Note: Explore more excellent research proving a major cover-up of this case. Read a highly revealing essay on several cases of pedophilia rings involving top politicians. For more along these lines, see concise summaries of deeply revealing sexual abuse scandal news articles from reliable major media sources.
Mayor Rahm Emanuel's Law Department again has been sanctioned for withholding records involving a fatal police shooting, marking the eighth time in recent years a federal judge has formally punished the city [of Chicago] for failing to turn over potential evidence in a police misconduct lawsuit. U.S. District Court Judge Joan Gottschall on Tuesday ruled that the city acted in "bad faith" when it ignored a court order and made little effort to provide documents to the lawyer for the family of 20-year-old Divonte Young, who was shot and killed by an officer in 2012. In a sharply worded 24-page order, the judge criticized the city for its approach to discovery, the legal process that allows the two sides in a lawsuit to uncover relevant facts. "The City's cavalier attitude toward the discovery process ... warrant findings of willfulness, fault and bad faith," Gottschall wrote. In imposing her punishment, Gottschall ... stripped the city of legal protections that would have allowed its lawyers to withhold some documents from the Young family's lawyer. A Tribune investigation last year that analyzed nearly 450 cases alleging police misconduct since Emanuel took office found that a federal judge had to order the city to turn over potential evidence in nearly 1 of every 5 cases. The issue came to a head in January 2016, when a federal judge sanctioned one city lawyer for intentionally concealing evidence and ... took the rare step of tossing out a jury verdict in favor of the city and ordering a new trial.
Note: For more along these lines, see concise summaries of deeply revealing police corruption news articles from reliable major media sources.
For a shocking glimpse of what’s been happening in the name of criminal justice in America, look no further than a Justice Department report last week on police behavior in Louisiana. Officers there have routinely arrested hundreds of citizens annually without probable cause, strip-searching them and denying them contact with their family and lawyers for days - all in an unconstitutional attempt to force cooperation with detectives who finally admitted they were operating on a mere “hunch” or “feeling.” This wholesale violation of the Constitution’s protection against unlawful search and seizure ... was standard procedure. The report described as “staggering” the number of people who were “commonly detained for 72 hours or more” with no opportunity to contest their arrest, in what the police euphemistically termed “investigative holds.” The sheriff’s office in Evangeline, with a population of 33,578, initiated over 200 such arrest-and-grilling sessions between 2012 and 2014. In Ville Platte, which has 7,303 residents, the local police department used the practice more than 700 times during the same years. The residents faced demands for information, the report said, “under threat of continued wrongful incarceration,” resulting in what may have been false confessions and improper convictions. “Literally anyone in Evangeline Parish or Ville Platte could be arrested and placed ‘on hold’ at any time,” the report found.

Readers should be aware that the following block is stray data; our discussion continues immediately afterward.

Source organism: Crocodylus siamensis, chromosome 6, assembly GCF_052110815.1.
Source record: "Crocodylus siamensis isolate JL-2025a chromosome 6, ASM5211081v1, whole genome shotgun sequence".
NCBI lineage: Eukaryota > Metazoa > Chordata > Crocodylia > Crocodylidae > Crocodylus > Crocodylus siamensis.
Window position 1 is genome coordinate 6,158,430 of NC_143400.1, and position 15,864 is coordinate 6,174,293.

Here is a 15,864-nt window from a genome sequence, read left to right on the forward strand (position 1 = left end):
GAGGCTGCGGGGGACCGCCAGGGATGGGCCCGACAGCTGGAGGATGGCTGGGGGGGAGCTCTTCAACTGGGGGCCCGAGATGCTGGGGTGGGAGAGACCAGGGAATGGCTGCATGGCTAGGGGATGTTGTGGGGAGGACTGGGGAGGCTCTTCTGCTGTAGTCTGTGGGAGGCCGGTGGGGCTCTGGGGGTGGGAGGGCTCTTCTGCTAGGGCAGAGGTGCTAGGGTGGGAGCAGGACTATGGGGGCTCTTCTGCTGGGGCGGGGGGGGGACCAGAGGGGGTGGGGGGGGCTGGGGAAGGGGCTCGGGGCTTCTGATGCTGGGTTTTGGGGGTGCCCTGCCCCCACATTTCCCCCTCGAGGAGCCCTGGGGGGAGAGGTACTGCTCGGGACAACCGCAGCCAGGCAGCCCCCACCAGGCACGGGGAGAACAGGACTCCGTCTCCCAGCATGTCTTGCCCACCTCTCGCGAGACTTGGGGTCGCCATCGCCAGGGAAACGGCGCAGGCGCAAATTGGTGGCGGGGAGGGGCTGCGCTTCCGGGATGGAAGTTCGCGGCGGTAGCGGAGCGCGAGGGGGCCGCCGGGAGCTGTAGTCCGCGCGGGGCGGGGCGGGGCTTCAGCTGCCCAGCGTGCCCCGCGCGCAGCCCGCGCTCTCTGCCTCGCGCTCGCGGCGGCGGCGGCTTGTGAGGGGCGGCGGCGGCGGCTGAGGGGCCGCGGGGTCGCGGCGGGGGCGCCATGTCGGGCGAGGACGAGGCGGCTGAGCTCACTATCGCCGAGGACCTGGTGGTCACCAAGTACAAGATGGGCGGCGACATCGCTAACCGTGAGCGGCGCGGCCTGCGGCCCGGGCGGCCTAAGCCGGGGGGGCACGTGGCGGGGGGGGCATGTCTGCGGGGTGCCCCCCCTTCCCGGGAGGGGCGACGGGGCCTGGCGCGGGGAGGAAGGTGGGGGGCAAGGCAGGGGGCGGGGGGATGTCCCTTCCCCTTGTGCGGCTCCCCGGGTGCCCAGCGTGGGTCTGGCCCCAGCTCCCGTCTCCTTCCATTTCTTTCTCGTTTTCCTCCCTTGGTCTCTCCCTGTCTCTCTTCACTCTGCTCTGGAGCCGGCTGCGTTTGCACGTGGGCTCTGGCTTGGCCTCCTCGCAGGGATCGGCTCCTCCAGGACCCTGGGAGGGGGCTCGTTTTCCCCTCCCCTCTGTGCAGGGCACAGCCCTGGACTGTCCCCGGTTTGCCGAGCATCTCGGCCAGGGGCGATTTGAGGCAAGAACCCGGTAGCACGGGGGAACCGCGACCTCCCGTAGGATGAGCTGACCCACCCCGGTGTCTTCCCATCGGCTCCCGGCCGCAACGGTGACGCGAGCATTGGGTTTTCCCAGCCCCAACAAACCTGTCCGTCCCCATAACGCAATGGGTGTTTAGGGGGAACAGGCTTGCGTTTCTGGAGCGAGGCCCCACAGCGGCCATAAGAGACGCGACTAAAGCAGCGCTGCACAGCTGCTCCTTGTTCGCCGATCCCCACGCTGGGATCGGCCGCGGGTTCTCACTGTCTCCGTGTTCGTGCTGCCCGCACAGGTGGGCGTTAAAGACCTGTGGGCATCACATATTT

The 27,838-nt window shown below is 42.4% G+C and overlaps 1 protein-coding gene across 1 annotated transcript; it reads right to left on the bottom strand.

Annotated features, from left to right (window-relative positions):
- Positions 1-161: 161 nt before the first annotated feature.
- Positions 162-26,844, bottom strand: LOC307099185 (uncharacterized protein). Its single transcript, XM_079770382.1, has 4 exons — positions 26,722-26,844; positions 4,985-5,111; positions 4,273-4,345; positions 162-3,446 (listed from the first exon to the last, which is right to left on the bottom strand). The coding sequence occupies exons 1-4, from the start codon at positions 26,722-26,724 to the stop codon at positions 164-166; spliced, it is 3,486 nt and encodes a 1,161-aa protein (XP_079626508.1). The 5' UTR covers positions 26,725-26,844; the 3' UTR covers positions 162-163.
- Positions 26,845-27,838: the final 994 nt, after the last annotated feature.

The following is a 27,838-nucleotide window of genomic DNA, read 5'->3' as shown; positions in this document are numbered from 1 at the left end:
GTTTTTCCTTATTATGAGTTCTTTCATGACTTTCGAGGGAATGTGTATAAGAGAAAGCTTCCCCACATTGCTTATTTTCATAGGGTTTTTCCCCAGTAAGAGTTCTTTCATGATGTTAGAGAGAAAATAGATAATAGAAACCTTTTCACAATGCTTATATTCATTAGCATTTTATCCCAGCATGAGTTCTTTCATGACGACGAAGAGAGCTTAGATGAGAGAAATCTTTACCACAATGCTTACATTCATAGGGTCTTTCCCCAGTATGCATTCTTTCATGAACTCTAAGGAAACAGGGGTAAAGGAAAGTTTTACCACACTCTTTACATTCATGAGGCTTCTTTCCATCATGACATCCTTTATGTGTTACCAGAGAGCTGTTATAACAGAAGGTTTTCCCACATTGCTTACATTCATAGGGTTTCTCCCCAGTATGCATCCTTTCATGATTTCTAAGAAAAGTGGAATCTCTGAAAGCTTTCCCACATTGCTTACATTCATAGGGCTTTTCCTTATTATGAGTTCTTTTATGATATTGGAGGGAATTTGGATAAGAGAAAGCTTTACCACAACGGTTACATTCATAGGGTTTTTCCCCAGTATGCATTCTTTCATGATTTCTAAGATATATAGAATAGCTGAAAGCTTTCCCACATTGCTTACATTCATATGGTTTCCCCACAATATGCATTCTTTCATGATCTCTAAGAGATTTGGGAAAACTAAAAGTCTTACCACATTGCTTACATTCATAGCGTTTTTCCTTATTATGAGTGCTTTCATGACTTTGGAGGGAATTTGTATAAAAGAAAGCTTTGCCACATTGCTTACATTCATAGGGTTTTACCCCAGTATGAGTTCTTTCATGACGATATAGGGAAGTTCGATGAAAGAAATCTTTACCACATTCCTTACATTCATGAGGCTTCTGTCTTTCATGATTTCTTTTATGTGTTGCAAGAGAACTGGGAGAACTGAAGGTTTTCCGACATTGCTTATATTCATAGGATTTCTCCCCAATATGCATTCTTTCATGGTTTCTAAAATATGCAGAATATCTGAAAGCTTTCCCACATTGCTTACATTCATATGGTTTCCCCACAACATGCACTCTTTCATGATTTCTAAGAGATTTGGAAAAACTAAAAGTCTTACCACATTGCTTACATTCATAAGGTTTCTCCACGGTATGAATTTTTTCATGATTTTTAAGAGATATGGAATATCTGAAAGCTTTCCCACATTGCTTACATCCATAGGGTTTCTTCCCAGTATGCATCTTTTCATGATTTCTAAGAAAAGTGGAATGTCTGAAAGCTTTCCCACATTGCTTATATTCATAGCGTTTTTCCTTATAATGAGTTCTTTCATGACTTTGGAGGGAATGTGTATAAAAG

A bipartisan campaign to reduce mass incarceration has led to enormous declines in new inmates from big cities, cutting America’s prison population for the first time since the 1970s. But large parts of rural and suburban America ... have gone the opposite direction. Prison admissions in counties with fewer than 100,000 people have risen even as crime has fallen. Just a decade ago, people in rural, suburban and urban areas were all about equally likely to go to prison. But now people in small counties are about 50 percent more likely to go to prison than people in populous counties. The stark disparities in how counties punish crime show the limits of recent state and federal changes to reduce the number of inmates. Far from Washington and state capitals, county prosecutors and judges continue to wield great power over who goes to prison and for how long. And many of them have no interest in reducing the prison population. The divide does not appear to be driven by changes in crime, which fell in rural and urban areas at roughly equal rates. Cities have adopted a more lenient approach to drug offenses in particular, diverting many low-level drug offenders to probation or treatment rather than to jail. Those choices have started to reverse - if only modestly - longstanding racial disparities in American prisons, where blacks and Hispanics are incarcerated at drastically higher rates than whites. But rural, mostly white and politically conservative counties have continued to send more drug offenders to prison.